Pink ribbons. Red ribbons. Yellow ribbons. Most everyone on the planet is familiar with the meaning behind ribbons of these colors.
How about gray ribbons?
Chances are that unless you have had a direct connection to someone to whom the gray ribbon is significant, you probably don’t know what it stands for: Brain Tumors and Cancer.
Unfortunately, I am all too familiar with brain tumors and brain cancer. My father-in-law had a brain tumor surgically removed years ago, as did my father. Luckily for my father-in-law, his tumor was benign. My father is not so fortunate. After having his egg-sized tumor removed, battling through chemo and radiation, and the cancer being stable for five years (the time period in which you’re considered to have “beaten” the disease), the cancer recently came back with a vengeance. In the short time that it took to have the results of an MRI read, my family’s life was flipped upside down and forever changed.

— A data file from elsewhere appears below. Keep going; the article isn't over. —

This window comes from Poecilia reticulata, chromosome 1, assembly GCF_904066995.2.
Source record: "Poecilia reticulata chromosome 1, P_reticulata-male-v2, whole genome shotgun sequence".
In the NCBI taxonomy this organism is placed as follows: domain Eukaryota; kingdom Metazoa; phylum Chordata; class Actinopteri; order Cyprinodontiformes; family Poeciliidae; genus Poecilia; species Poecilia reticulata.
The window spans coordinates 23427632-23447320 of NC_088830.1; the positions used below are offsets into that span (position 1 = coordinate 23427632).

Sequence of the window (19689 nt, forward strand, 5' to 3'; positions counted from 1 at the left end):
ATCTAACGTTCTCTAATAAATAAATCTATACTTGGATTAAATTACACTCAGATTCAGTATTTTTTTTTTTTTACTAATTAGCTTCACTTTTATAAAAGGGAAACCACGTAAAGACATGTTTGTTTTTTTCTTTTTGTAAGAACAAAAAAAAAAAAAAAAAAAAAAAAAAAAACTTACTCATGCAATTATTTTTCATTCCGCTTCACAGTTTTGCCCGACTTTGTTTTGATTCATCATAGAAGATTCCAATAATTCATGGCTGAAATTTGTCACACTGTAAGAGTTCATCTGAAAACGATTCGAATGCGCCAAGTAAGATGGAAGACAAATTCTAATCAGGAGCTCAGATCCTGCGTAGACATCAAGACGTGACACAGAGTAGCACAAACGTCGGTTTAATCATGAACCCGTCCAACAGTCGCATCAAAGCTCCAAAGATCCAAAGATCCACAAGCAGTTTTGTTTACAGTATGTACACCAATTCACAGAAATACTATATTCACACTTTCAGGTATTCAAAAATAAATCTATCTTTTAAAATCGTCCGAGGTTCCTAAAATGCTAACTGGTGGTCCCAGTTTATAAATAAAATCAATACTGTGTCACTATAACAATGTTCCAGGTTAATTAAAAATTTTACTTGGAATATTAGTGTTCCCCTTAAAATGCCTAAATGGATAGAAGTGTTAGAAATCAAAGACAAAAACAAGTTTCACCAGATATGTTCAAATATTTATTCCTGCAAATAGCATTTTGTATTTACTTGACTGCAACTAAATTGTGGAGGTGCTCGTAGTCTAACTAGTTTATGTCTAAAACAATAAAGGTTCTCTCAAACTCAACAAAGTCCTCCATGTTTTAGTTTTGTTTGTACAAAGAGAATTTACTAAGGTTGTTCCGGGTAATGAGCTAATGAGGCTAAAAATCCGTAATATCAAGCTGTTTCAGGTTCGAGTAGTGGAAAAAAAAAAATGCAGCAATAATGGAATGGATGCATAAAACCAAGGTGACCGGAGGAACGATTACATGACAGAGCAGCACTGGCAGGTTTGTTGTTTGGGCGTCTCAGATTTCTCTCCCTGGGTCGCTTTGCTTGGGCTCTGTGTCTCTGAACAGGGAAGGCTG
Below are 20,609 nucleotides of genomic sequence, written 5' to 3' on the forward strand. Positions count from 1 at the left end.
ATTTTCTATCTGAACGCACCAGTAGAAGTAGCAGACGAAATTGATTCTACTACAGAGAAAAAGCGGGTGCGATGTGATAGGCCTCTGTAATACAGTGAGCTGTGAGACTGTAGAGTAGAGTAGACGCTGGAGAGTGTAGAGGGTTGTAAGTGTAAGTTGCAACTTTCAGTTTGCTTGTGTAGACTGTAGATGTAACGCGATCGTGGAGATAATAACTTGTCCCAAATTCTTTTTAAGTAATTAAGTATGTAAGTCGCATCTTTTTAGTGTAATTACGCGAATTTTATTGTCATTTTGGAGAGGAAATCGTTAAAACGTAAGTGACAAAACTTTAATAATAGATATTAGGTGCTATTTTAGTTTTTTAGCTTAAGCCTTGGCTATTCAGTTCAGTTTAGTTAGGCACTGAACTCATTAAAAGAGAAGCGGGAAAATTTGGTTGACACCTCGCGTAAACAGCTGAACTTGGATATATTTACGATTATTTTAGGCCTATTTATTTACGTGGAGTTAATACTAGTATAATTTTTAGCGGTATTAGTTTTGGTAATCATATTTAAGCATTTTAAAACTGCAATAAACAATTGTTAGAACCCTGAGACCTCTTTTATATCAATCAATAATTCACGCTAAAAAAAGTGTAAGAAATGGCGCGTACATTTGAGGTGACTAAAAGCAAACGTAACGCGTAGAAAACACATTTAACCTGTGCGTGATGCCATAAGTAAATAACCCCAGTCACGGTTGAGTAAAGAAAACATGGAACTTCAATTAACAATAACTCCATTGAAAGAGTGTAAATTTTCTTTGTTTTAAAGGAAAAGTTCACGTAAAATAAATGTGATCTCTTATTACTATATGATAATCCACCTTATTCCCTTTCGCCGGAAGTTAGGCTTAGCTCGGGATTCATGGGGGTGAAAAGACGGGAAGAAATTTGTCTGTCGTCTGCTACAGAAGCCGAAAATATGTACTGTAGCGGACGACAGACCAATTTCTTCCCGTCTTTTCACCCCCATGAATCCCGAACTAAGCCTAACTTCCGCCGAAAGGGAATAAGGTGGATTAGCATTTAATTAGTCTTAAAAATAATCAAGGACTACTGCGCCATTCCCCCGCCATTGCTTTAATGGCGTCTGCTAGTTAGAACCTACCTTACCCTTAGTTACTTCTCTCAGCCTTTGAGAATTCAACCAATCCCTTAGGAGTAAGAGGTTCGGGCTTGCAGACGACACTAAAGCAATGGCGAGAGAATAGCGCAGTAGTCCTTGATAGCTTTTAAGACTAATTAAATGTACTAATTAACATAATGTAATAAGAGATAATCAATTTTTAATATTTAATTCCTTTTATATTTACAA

My dad always has been, and always will be, a fighter. But brain tumors and brain cancer are especially aggressive opponents. And that’s why awareness and action are so vitally important. The month of May is Brain Tumor Awareness Month, and in light of the current situation with my dad, I felt it important to spread the word in the best way I know how – by writing about it.
And some of the most talented and generous bloggers I know agreed to help me out by sharing their fabulous gray home decor projects in a Go Gray in May roundup. These projects are truly exceptional, and I hope you enjoy my friends’ talent and appreciate their generosity in lending their creativity to this post – all to help raise awareness. After you’ve enjoyed their work, please check out the bottom of this post where you can find a link to my favorite resource on all things relating to brain tumors and brain cancer.
Thank you again to my lovely friends for sharing their inspiring gray decor ideas to help raise awareness for brain tumors and brain cancer.
If you’re interested in learning more about Brain Tumor Awareness Month or how to get involved in fighting brain cancer, please visit the American Brain Tumor Association’s website. The ABTA is an absolutely phenomenal organization that has been instrumental in providing support, information, and resources to brain tumor patients and their families – including mine.
In the meantime, if you’re a praying person, please offer one up for my dad and all the other brain tumor patients fighting the good fight.